212-431-9098 info@rrffny.org

Peru

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For over 25 years the Rainforest Foundation has been working to protect the rainforests of Amazon and beyond. 

From the Harakambut in the Madre De Dios Region to the Achuar near the Ecuadorian border, indigenous communities of the Peruvian Amazon are heroic stewards of the forests they call home, protecting millions of acres of rainforest against illegal industrial practices such as logging and mining. Often out-funded and nearly always outgunned, they put their lives on the line to safeguard not only their home’s, but also the jaguars, scarlet macaws, and tamarin monkeys that are a sacred part of their cultural lifestyle and worldview.

Respecting Indigenous communities land rights isn’t just the right thing to do, it is the most effective way to protect all the lives dependent on these rainforests–including our own!

Peru contains the third largest rainforest area after Brazil and the Democratic Republic of Congo. Sadly, it loses more and more of those forests each year to logging, palm oil plantations, oil extraction and mining. The rainforests of South America have been curated over thousands of years by the indigenous communities that live there, and it is under their management that the forests are at their most biodiverse and healthy. Modern profiteers threaten that balance and Indigenous communities need our help to safeguard their homelands for future generations, both for their children and ours.

Land Titling: We work with communities to document and file land claims. After, we follow up with the government to push for titles and title extensions that more accurately reflect the land they have used and protected for centuries.

 

Putting Information Into Action: We train communities in using smartphones and drones to monitor their lands. Today, communities map their own lands, use technology to identify deforestation in real time, and create and implement strategies that stop deforestation.  Learn more about how we put Information Into Action.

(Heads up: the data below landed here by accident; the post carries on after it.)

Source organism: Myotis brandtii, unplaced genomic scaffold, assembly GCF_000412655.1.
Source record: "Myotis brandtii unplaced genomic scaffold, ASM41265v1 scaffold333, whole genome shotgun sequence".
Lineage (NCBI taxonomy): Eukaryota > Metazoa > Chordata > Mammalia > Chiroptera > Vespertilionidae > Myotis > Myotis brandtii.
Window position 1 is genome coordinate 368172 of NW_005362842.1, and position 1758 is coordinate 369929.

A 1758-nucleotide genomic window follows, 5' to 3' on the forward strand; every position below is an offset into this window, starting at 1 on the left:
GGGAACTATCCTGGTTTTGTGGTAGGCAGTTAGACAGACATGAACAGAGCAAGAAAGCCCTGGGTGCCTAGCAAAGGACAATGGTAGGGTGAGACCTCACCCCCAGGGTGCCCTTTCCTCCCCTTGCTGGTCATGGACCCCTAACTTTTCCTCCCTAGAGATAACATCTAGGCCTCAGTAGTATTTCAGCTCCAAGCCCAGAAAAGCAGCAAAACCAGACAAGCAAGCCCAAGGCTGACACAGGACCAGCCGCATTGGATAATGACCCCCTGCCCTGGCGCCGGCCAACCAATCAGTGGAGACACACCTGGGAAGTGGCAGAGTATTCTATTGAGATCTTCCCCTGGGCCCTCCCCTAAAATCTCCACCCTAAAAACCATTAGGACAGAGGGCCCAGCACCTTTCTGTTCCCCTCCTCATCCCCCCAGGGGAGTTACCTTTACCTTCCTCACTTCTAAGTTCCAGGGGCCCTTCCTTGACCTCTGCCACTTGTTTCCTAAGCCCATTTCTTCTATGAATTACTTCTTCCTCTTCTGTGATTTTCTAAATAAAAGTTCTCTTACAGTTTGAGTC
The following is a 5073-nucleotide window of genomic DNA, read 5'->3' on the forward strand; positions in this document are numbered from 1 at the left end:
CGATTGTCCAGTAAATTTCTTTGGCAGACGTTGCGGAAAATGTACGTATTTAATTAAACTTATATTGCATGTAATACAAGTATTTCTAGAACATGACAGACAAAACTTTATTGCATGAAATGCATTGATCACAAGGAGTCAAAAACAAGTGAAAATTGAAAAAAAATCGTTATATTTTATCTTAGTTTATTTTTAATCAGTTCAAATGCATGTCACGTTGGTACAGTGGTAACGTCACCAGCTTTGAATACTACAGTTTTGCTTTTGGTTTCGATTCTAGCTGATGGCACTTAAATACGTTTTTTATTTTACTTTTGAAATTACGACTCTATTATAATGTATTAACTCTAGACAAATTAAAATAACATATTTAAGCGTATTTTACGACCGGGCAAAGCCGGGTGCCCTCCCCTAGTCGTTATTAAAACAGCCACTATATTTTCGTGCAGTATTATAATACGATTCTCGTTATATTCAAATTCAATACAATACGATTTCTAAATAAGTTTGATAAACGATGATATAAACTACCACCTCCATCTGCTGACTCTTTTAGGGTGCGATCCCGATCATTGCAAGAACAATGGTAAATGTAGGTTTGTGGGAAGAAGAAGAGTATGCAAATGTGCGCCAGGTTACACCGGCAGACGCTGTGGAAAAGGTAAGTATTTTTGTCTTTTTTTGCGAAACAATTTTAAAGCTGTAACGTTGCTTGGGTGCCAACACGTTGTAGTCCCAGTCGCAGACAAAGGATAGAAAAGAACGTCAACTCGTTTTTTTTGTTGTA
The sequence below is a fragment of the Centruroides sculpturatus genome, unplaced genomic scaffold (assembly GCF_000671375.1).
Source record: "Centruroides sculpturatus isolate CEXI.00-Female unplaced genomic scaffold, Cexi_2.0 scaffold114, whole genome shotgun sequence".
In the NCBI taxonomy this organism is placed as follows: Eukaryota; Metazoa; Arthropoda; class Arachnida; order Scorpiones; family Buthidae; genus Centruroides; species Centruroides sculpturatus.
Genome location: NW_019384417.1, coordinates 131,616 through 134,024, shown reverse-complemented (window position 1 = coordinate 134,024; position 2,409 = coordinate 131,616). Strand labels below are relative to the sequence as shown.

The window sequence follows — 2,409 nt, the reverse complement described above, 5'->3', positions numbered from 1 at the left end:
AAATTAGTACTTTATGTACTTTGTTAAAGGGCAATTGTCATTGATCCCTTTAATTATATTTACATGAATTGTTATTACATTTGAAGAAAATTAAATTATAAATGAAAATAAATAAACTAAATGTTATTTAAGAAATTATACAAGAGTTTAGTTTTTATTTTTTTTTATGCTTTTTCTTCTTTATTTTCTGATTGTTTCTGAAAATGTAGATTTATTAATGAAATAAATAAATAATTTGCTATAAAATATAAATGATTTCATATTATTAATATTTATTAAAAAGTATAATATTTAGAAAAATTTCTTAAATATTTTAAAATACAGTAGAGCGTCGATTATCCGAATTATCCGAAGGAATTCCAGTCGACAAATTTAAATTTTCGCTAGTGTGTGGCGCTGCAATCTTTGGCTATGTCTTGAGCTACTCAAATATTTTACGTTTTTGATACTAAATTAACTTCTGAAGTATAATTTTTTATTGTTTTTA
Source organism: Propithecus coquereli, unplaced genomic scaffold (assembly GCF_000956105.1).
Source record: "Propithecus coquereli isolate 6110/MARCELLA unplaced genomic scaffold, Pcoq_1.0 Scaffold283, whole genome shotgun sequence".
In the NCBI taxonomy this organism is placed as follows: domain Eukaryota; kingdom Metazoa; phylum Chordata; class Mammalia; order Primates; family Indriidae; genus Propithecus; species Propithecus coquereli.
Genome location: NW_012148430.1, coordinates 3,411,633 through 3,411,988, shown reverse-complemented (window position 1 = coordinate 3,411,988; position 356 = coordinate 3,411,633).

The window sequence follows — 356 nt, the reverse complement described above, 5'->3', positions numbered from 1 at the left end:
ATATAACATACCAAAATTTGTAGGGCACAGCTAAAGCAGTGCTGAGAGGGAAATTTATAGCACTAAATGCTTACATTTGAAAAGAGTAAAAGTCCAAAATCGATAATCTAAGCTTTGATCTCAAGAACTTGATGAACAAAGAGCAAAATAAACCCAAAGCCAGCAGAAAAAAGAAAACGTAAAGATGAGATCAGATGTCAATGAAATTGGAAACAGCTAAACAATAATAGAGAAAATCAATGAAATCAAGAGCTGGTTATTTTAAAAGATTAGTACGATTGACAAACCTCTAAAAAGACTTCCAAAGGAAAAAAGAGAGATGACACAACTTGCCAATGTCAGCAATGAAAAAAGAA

Land Management Planning: We partner with communities to build participatory, bottom-up plans to protect their forests, develop an economic presence, and ensure respect for their cultures’ values, beliefs, and way of life.

Peru Facts

54% rainforest cover
6th most biodiverse country

Indigenous Communities

Are 45% of the population
51 indigenous peoples

Known Species

2,937 animals
17,144 plants

Our Work

Started working in 2005
Began with the Achuar
Today: Asheninka, Harakmbut, Shipibo-Konibo and more.

Featured Partners

ORPIO
ORAU
ECA

 

Forests controlled by indigenous communities are protected.

Last year, our planet lost rainforsts twice the size of Manhattan.  But indigenous lands have 12 times
less deforestation than other areas.

Help Indigenous communities protect their lands & help us protect the future!

Make a difference

-Just $5 saves an acre of Rainforest-

Our Partners: The Shipibo-Konibo of Nuevo Saposoa & Patria Nueva

The Shipibo-Konibo, are fighting back against illegal loggers, miners and coca growers who would destroy their rainforest home. Tired of seeing their rainforest being destroyed, the Shipibo-Konibo of Patria Nueva and Nuevo Saposoa partnered with the Rainforest Foundation to protect their homeland and to begin building a shield that will protect millions of acres beyond their traditional lands.